Meanwhile, a wrinkle has emerged in the plans for the development of a new and urgently needed A$400m ($294.6m) hospital in Lae. The funding for the hospital was to be based on allocations from Australia and matched by funds from the PNG government. However, whether the development funds for the hospital will be made available is currently unknown. PNG’s national budgetary constraints, coupled with the political ramifications of the Manus Island detention centre ruling, have halted planning on the hospital for the time being.
For the foreseeable future, the demand for commercial properties in PNG is expected to centre on Port Moresby and Lae, but even in these cities, land shortages are expected to hinder major commercial developments. A variety of new commercial office buildings have been developed in the capital in recent years, often leveraging the resources of two companies via JV partnerships. These include the ANZ PNG bank’s office building at Harbour City – a JV between PNG’s Curtain Brothers and the Australian bank ANZ PNG – and the Lands Building in Lae, which is a mixed-use building, with both office and residential space, that is widely considered a success and the result of a JV between Lamana and Nambawan Super.
Consistent with patterns seen in residential and urban planning in Port Moresby and Lae, industrial real estate projects have mainly consisted of the development of isolated land parcels. Some industry observers, however, think these lack the integration and connection that underpin the growth and health of urban areas. For the most part, large-scale industrial development in both Port Moresby and Lae has proceeded on large sites controlled by a single developer. The NRI cites projects such as the Motukea Shipyard, the Avenell Engineering Systems industrial estate at Fairfax Harbour, known as Ravuvu, and Majestic Seafood as examples of this phenomenon, in which industrial developments are self-sufficient to a large extent, including possession of their own supplies of utilities and security personnel.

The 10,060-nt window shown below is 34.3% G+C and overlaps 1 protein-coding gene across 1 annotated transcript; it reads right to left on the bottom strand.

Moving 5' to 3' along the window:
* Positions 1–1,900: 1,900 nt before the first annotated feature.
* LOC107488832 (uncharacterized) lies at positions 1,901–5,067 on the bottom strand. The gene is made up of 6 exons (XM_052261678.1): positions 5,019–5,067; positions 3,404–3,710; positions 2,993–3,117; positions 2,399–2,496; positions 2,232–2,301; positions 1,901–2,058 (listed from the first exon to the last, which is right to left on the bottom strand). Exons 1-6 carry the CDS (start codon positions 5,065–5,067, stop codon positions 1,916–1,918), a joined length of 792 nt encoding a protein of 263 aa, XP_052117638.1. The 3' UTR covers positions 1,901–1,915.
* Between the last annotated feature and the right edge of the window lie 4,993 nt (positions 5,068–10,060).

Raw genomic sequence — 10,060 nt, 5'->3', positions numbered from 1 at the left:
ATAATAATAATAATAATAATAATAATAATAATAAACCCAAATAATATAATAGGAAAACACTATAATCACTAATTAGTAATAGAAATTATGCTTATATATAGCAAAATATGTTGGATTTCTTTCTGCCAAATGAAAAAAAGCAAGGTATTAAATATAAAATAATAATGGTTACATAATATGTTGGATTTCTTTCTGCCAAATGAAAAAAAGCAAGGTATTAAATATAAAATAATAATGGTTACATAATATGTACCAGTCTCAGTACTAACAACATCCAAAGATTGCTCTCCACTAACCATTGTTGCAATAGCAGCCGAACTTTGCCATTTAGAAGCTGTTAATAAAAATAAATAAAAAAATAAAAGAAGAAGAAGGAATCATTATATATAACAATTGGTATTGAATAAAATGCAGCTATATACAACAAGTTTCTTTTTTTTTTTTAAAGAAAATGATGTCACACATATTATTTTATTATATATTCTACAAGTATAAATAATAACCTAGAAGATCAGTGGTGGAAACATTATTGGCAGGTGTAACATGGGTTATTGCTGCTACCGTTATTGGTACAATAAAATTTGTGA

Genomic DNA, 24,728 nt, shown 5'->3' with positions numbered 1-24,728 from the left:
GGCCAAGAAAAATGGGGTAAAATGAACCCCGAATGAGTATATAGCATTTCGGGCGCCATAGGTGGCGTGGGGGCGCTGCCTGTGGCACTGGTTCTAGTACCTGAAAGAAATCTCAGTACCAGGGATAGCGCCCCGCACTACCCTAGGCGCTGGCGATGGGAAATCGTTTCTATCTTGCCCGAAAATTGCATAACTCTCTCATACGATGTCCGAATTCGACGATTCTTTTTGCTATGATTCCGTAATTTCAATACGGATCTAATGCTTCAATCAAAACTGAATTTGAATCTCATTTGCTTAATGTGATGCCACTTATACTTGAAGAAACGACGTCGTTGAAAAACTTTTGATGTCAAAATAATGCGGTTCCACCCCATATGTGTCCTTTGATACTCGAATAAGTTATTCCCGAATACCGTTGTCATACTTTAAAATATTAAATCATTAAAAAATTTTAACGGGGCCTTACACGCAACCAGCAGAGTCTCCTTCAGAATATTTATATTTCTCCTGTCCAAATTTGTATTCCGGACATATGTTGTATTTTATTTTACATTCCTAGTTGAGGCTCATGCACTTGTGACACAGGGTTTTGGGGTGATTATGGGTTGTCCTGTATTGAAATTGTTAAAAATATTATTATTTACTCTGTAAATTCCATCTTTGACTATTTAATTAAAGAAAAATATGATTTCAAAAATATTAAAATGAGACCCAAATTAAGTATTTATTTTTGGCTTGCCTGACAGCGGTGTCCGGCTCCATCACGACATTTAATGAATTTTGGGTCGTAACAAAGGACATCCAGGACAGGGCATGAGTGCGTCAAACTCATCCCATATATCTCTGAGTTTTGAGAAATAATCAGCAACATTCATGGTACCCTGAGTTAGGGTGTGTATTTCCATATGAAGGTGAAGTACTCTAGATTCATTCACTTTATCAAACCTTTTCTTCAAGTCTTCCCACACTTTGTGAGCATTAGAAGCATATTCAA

As an alternative to these “silo” sites, the NRI points to the Malahang Industrial Estate. The state agency Industrial Centres Development Corporation – established to implement a nationwide development programme for industrial centres – created the estate to serve as an integrated development incorporating various businesses. Located in a suburb of Lae, the Malahang Industrial Estate is designed to provide serviced land and factory facilities, with the aim of attracting private investment in manufacturing and related enterprises.
PNG’s cities and outlying suburban areas have been experiencing a housing affordability crisis for several years. The situation is severe, not only for those who are unemployed, but also for those in employment, even in the government sector. Indeed, the majority of rentals are not within the financial reach even of those earning the minimum wage. The result is that many Papua New Guineans move from rural to urban areas in search of a economic opportunities, only to find themselves living without a home or in informal housing on the outskirts of the city.
Written Into Law
To redress this lack of housing, the government has created the Affordable Land and Housing (ALH) programme. A policy initiative announced in the Medium Term Development Plan 2, covering 2016-17, the ALH programme paired the existing National Land Development programme with affordable housing initiatives. A ministerial committee under the chairmanship of Charles Abel, the minister for planning and monitoring, was established to carry out the initiative, with the Office of Urbanisation acting as the secretariat. The committee is tasked with providing affordable land and housing and delivering 40,000 housing units and/or land allotments to PNG citizens. As part of this, the national government is allotting each of the country’s 89 districts PGK1m ($341,371) to develop housing for public servants and private citizens in need of housing.
The programme, which is being coordinated by Department of National Planning, is being deployed in alignment with the Department of Lands and Physical Planning, the National Housing Corporation (NHC), the NRI, magisterial services and the civil registry. In comments made at the announcement of the launch of the ALH programme in January 2015, Abel said that the main aim was to provide housing for working-class citizens who do not own their own homes. The government has already identified parcels of land in Port Moresby, near the Jackson International Airport, as well as at Nadzab outside Lae, according to Abel. In addition, the National Airports Corporation is also making some land available for the programme.
As part of ALH, the government announced it would give out 2000 land titles in Port Moresby tocitizens free of charge, with the expectation they will build affordable homes on the land. A similar number were to be allocated in Lae, under a pilot project that will eventually extend to the entire country.